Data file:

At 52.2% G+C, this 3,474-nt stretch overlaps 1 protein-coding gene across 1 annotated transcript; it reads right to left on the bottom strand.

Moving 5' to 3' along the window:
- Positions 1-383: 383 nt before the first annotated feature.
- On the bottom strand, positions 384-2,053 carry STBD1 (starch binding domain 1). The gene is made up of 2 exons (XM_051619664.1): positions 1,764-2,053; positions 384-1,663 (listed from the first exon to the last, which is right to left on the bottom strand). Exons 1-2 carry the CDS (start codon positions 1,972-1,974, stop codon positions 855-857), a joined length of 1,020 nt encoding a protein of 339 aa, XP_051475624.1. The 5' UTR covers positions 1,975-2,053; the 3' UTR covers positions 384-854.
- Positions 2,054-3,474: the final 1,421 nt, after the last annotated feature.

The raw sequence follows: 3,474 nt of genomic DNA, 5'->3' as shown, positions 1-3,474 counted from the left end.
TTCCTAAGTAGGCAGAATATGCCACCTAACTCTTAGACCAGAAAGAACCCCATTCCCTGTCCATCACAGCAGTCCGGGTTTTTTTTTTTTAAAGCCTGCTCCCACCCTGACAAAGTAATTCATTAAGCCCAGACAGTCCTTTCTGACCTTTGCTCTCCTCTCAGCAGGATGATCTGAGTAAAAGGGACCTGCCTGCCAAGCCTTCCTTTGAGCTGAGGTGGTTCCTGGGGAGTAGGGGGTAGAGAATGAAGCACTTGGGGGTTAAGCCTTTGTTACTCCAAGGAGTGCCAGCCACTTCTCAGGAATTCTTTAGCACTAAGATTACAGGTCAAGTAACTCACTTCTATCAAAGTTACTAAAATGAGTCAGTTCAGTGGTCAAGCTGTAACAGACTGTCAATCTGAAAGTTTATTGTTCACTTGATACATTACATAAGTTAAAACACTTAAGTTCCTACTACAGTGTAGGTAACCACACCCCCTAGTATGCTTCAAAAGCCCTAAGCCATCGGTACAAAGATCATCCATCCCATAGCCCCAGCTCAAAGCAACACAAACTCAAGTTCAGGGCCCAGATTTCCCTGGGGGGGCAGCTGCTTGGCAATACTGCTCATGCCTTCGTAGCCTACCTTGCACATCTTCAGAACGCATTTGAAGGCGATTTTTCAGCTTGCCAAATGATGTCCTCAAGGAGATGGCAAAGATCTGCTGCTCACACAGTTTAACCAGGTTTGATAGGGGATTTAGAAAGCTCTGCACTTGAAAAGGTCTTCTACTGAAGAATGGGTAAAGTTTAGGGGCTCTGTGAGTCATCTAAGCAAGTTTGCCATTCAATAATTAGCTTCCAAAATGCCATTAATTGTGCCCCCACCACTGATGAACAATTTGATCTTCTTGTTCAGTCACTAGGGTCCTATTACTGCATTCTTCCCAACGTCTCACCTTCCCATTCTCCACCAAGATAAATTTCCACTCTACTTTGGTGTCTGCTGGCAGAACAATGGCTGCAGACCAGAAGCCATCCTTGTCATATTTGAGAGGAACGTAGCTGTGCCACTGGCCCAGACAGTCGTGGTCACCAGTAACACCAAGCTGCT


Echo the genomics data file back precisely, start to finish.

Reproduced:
At 52.2% G+C, this 3,474-nt stretch overlaps 1 protein-coding gene across 1 annotated transcript; it reads right to left on the bottom strand.

Moving 5' to 3' along the window:
- Positions 1-383: 383 nt before the first annotated feature.
- On the bottom strand, positions 384-2,053 carry STBD1 (starch binding domain 1). The gene is made up of 2 exons (XM_051619664.1): positions 1,764-2,053; positions 384-1,663 (listed from the first exon to the last, which is right to left on the bottom strand). Exons 1-2 carry the CDS (start codon positions 1,972-1,974, stop codon positions 855-857), a joined length of 1,020 nt encoding a protein of 339 aa, XP_051475624.1. The 5' UTR covers positions 1,975-2,053; the 3' UTR covers positions 384-854.
- Positions 2,054-3,474: the final 1,421 nt, after the last annotated feature.

The raw sequence follows: 3,474 nt of genomic DNA, 5'->3' as shown, positions 1-3,474 counted from the left end.
TTCCTAAGTAGGCAGAATATGCCACCTAACTCTTAGACCAGAAAGAACCCCATTCCCTGTCCATCACAGCAGTCCGGGTTTTTTTTTTTTAAAGCCTGCTCCCACCCTGACAAAGTAATTCATTAAGCCCAGACAGTCCTTTCTGACCTTTGCTCTCCTCTCAGCAGGATGATCTGAGTAAAAGGGACCTGCCTGCCAAGCCTTCCTTTGAGCTGAGGTGGTTCCTGGGGAGTAGGGGGTAGAGAATGAAGCACTTGGGGGTTAAGCCTTTGTTACTCCAAGGAGTGCCAGCCACTTCTCAGGAATTCTTTAGCACTAAGATTACAGGTCAAGTAACTCACTTCTATCAAAGTTACTAAAATGAGTCAGTTCAGTGGTCAAGCTGTAACAGACTGTCAATCTGAAAGTTTATTGTTCACTTGATACATTACATAAGTTAAAACACTTAAGTTCCTACTACAGTGTAGGTAACCACACCCCCTAGTATGCTTCAAAAGCCCTAAGCCATCGGTACAAAGATCATCCATCCCATAGCCCCAGCTCAAAGCAACACAAACTCAAGTTCAGGGCCCAGATTTCCCTGGGGGGGCAGCTGCTTGGCAATACTGCTCATGCCTTCGTAGCCTACCTTGCACATCTTCAGAACGCATTTGAAGGCGATTTTTCAGCTTGCCAAATGATGTCCTCAAGGAGATGGCAAAGATCTGCTGCTCACACAGTTTAACCAGGTTTGATAGGGGATTTAGAAAGCTCTGCACTTGAAAAGGTCTTCTACTGAAGAATGGGTAAAGTTTAGGGGCTCTGTGAGTCATCTAAGCAAGTTTGCCATTCAATAATTAGCTTCCAAAATGCCATTAATTGTGCCCCCACCACTGATGAACAATTTGATCTTCTTGTTCAGTCACTAGGGTCCTATTACTGCATTCTTCCCAACGTCTCACCTTCCCATTCTCCACCAAGATAAATTTCCACTCTACTTTGGTGTCTGCTGGCAGAACAATGGCTGCAGACCAGAAGCCATCCTTGTCATATTTGAGAGGAACGTAGCTGTGCCACTGGCCCAGACAGTCGTGGTCACCAGTAACACCAAGCTGCT